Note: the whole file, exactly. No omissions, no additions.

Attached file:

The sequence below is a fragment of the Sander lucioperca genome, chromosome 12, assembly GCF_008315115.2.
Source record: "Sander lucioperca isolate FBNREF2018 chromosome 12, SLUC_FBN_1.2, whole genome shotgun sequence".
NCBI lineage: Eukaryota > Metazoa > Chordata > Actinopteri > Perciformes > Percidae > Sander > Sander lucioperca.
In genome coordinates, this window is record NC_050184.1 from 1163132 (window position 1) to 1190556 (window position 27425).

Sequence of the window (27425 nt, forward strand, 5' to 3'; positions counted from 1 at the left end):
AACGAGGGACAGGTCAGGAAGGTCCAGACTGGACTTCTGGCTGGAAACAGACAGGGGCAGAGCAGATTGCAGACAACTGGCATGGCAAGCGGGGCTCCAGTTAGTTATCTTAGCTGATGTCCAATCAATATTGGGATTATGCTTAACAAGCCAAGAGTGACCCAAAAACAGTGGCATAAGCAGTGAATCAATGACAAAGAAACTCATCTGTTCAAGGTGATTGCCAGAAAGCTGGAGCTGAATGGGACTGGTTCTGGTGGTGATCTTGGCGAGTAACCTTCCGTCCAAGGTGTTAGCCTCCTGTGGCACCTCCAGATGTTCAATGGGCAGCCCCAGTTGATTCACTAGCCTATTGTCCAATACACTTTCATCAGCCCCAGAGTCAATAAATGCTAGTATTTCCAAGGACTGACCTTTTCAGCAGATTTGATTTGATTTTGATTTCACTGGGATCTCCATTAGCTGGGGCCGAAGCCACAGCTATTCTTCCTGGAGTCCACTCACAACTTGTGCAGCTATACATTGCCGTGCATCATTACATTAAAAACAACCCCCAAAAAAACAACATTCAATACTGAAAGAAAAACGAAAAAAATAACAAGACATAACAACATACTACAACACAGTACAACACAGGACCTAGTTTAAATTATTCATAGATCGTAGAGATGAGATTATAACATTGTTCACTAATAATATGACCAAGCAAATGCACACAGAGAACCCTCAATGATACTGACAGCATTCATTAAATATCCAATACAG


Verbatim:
The sequence below is a fragment of the Sander lucioperca genome, chromosome 12, assembly GCF_008315115.2.
Source record: "Sander lucioperca isolate FBNREF2018 chromosome 12, SLUC_FBN_1.2, whole genome shotgun sequence".
NCBI lineage: Eukaryota > Metazoa > Chordata > Actinopteri > Perciformes > Percidae > Sander > Sander lucioperca.
In genome coordinates, this window is record NC_050184.1 from 1163132 (window position 1) to 1190556 (window position 27425).

Sequence of the window (27425 nt, forward strand, 5' to 3'; positions counted from 1 at the left end):
AACGAGGGACAGGTCAGGAAGGTCCAGACTGGACTTCTGGCTGGAAACAGACAGGGGCAGAGCAGATTGCAGACAACTGGCATGGCAAGCGGGGCTCCAGTTAGTTATCTTAGCTGATGTCCAATCAATATTGGGATTATGCTTAACAAGCCAAGAGTGACCCAAAAACAGTGGCATAAGCAGTGAATCAATGACAAAGAAACTCATCTGTTCAAGGTGATTGCCAGAAAGCTGGAGCTGAATGGGACTGGTTCTGGTGGTGATCTTGGCGAGTAACCTTCCGTCCAAGGTGTTAGCCTCCTGTGGCACCTCCAGATGTTCAATGGGCAGCCCCAGTTGATTCACTAGCCTATTGTCCAATACACTTTCATCAGCCCCAGAGTCAATAAATGCTAGTATTTCCAAGGACTGACCTTTTCAGCAGATTTGATTTGATTTTGATTTCACTGGGATCTCCATTAGCTGGGGCCGAAGCCACAGCTATTCTTCCTGGAGTCCACTCACAACTTGTGCAGCTATACATTGCCGTGCATCATTACATTAAAAACAACCCCCAAAAAAACAACATTCAATACTGAAAGAAAAACGAAAAAAATAACAAGACATAACAACATACTACAACACAGTACAACACAGGACCTAGTTTAAATTATTCATAGATCGTAGAGATGAGATTATAACATTGTTCACTAATAATATGACCAAGCAAATGCACACAGAGAACCCTCAATGATACTGACAGCATTCATTAAATATCCAATACAG